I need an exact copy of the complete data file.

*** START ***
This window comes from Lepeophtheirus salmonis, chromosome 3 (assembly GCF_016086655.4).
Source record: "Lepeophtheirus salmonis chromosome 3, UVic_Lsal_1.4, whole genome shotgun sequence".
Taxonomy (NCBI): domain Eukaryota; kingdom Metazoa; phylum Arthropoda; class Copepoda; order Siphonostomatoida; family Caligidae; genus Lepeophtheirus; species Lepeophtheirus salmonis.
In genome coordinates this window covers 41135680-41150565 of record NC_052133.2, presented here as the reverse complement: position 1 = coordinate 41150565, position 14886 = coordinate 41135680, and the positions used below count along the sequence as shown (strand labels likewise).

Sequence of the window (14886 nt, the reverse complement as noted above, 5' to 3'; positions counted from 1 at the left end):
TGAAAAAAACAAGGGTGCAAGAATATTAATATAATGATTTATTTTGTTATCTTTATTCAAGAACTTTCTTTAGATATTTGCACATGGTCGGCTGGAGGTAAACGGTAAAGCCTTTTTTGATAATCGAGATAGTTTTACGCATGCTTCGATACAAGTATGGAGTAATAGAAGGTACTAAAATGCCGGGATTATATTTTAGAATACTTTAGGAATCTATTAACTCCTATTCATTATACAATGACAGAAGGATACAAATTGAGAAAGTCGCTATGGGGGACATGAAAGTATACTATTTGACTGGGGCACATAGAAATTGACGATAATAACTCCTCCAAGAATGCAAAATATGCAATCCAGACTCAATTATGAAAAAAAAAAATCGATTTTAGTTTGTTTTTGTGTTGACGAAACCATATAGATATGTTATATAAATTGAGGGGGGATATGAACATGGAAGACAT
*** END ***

This window comes from Lepeophtheirus salmonis, chromosome 3 (assembly GCF_016086655.4).
Source record: "Lepeophtheirus salmonis chromosome 3, UVic_Lsal_1.4, whole genome shotgun sequence".
Taxonomy (NCBI): domain Eukaryota; kingdom Metazoa; phylum Arthropoda; class Copepoda; order Siphonostomatoida; family Caligidae; genus Lepeophtheirus; species Lepeophtheirus salmonis.
In genome coordinates this window covers 41135680-41150565 of record NC_052133.2, presented here as the reverse complement: position 1 = coordinate 41150565, position 14886 = coordinate 41135680, and the positions used below count along the sequence as shown (strand labels likewise).

Sequence of the window (14886 nt, the reverse complement as noted above, 5' to 3'; positions counted from 1 at the left end):
TGAAAAAAACAAGGGTGCAAGAATATTAATATAATGATTTATTTTGTTATCTTTATTCAAGAACTTTCTTTAGATATTTGCACATGGTCGGCTGGAGGTAAACGGTAAAGCCTTTTTTGATAATCGAGATAGTTTTACGCATGCTTCGATACAAGTATGGAGTAATAGAAGGTACTAAAATGCCGGGATTATATTTTAGAATACTTTAGGAATCTATTAACTCCTATTCATTATACAATGACAGAAGGATACAAATTGAGAAAGTCGCTATGGGGGACATGAAAGTATACTATTTGACTGGGGCACATAGAAATTGACGATAATAACTCCTCCAAGAATGCAAAATATGCAATCCAGACTCAATTATGAAAAAAAAAAATCGATTTTAGTTTGTTTTTGTGTTGACGAAACCATATAGATATGTTATATAAATTGAGGGGGGATATGAACATGGAAGACAT